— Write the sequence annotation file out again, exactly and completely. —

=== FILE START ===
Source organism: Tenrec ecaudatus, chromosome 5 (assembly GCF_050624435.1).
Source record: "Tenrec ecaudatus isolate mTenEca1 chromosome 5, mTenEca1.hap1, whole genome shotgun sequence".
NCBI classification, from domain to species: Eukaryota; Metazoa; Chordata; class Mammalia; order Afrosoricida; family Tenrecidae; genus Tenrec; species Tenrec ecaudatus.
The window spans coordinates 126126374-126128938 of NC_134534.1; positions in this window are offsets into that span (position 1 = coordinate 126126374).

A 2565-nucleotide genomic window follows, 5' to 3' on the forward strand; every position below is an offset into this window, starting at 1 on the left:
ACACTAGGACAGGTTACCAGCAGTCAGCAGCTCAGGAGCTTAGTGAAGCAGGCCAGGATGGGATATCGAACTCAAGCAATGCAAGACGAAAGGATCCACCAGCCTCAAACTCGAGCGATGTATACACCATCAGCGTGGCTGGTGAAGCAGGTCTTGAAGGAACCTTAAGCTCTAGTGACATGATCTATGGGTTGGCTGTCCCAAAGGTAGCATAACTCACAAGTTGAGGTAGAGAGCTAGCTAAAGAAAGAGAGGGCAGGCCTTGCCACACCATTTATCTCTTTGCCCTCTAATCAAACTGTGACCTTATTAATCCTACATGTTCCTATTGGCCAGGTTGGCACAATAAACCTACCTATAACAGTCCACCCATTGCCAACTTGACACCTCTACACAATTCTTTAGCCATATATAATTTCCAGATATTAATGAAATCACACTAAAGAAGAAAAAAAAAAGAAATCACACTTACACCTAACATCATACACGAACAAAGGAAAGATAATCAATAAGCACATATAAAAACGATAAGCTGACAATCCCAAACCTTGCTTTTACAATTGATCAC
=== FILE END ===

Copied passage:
Source organism: Tenrec ecaudatus, chromosome 5 (assembly GCF_050624435.1).
Source record: "Tenrec ecaudatus isolate mTenEca1 chromosome 5, mTenEca1.hap1, whole genome shotgun sequence".
NCBI classification, from domain to species: Eukaryota; Metazoa; Chordata; class Mammalia; order Afrosoricida; family Tenrecidae; genus Tenrec; species Tenrec ecaudatus.
The window spans coordinates 126126374-126128938 of NC_134534.1; positions in this window are offsets into that span (position 1 = coordinate 126126374).

A 2565-nucleotide genomic window follows, 5' to 3' on the forward strand; every position below is an offset into this window, starting at 1 on the left:
ACACTAGGACAGGTTACCAGCAGTCAGCAGCTCAGGAGCTTAGTGAAGCAGGCCAGGATGGGATATCGAACTCAAGCAATGCAAGACGAAAGGATCCACCAGCCTCAAACTCGAGCGATGTATACACCATCAGCGTGGCTGGTGAAGCAGGTCTTGAAGGAACCTTAAGCTCTAGTGACATGATCTATGGGTTGGCTGTCCCAAAGGTAGCATAACTCACAAGTTGAGGTAGAGAGCTAGCTAAAGAAAGAGAGGGCAGGCCTTGCCACACCATTTATCTCTTTGCCCTCTAATCAAACTGTGACCTTATTAATCCTACATGTTCCTATTGGCCAGGTTGGCACAATAAACCTACCTATAACAGTCCACCCATTGCCAACTTGACACCTCTACACAATTCTTTAGCCATATATAATTTCCAGATATTAATGAAATCACACTAAAGAAGAAAAAAAAAAGAAATCACACTTACACCTAACATCATACACGAACAAAGGAAAGATAATCAATAAGCACATATAAAAACGATAAGCTGACAATCCCAAACCTTGCTTTTACAATTGATCAC